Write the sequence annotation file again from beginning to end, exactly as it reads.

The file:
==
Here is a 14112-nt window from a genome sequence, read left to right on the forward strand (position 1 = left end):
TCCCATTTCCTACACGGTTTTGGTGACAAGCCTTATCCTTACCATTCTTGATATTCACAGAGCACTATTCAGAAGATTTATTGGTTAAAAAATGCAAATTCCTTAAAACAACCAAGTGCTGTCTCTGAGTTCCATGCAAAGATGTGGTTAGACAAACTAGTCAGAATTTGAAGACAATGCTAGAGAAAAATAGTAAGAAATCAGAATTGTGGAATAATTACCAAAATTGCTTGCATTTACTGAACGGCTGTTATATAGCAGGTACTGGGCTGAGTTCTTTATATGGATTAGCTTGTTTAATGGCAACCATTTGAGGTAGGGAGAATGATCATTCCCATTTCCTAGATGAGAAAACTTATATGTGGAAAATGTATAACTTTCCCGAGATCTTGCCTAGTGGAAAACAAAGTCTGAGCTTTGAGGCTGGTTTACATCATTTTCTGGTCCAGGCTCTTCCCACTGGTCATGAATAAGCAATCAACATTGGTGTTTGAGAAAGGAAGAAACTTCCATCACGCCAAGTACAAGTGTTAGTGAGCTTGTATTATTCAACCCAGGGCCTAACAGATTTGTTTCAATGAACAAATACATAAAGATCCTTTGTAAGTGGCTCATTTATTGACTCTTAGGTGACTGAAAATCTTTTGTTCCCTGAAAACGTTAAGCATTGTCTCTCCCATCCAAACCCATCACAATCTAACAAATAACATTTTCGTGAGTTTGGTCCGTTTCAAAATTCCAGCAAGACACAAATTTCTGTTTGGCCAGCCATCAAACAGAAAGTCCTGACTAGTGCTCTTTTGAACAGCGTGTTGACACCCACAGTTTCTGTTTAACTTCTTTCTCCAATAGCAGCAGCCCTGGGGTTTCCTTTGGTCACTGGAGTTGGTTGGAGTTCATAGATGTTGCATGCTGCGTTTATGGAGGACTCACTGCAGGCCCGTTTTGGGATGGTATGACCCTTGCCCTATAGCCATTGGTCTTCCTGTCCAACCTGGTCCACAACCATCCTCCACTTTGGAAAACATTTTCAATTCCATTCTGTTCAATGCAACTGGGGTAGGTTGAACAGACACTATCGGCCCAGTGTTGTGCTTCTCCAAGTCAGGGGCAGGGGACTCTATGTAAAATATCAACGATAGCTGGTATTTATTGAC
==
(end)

Here is a 14112-nt window from a genome sequence, read left to right on the forward strand (position 1 = left end):
TCCCATTTCCTACACGGTTTTGGTGACAAGCCTTATCCTTACCATTCTTGATATTCACAGAGCACTATTCAGAAGATTTATTGGTTAAAAAATGCAAATTCCTTAAAACAACCAAGTGCTGTCTCTGAGTTCCATGCAAAGATGTGGTTAGACAAACTAGTCAGAATTTGAAGACAATGCTAGAGAAAAATAGTAAGAAATCAGAATTGTGGAATAATTACCAAAATTGCTTGCATTTACTGAACGGCTGTTATATAGCAGGTACTGGGCTGAGTTCTTTATATGGATTAGCTTGTTTAATGGCAACCATTTGAGGTAGGGAGAATGATCATTCCCATTTCCTAGATGAGAAAACTTATATGTGGAAAATGTATAACTTTCCCGAGATCTTGCCTAGTGGAAAACAAAGTCTGAGCTTTGAGGCTGGTTTACATCATTTTCTGGTCCAGGCTCTTCCCACTGGTCATGAATAAGCAATCAACATTGGTGTTTGAGAAAGGAAGAAACTTCCATCACGCCAAGTACAAGTGTTAGTGAGCTTGTATTATTCAACCCAGGGCCTAACAGATTTGTTTCAATGAACAAATACATAAAGATCCTTTGTAAGTGGCTCATTTATTGACTCTTAGGTGACTGAAAATCTTTTGTTCCCTGAAAACGTTAAGCATTGTCTCTCCCATCCAAACCCATCACAATCTAACAAATAACATTTTCGTGAGTTTGGTCCGTTTCAAAATTCCAGCAAGACACAAATTTCTGTTTGGCCAGCCATCAAACAGAAAGTCCTGACTAGTGCTCTTTTGAACAGCGTGTTGACACCCACAGTTTCTGTTTAACTTCTTTCTCCAATAGCAGCAGCCCTGGGGTTTCCTTTGGTCACTGGAGTTGGTTGGAGTTCATAGATGTTGCATGCTGCGTTTATGGAGGACTCACTGCAGGCCCGTTTTGGGATGGTATGACCCTTGCCCTATAGCCATTGGTCTTCCTGTCCAACCTGGTCCACAACCATCCTCCACTTTGGAAAACATTTTCAATTCCATTCTGTTCAATGCAACTGGGGTAGGTTGAACAGACACTATCGGCCCAGTGTTGTGCTTCTCCAAGTCAGGGGCAGGGGACTCTATGTAAAATATCAACGATAGCTGGTATTTATTGAC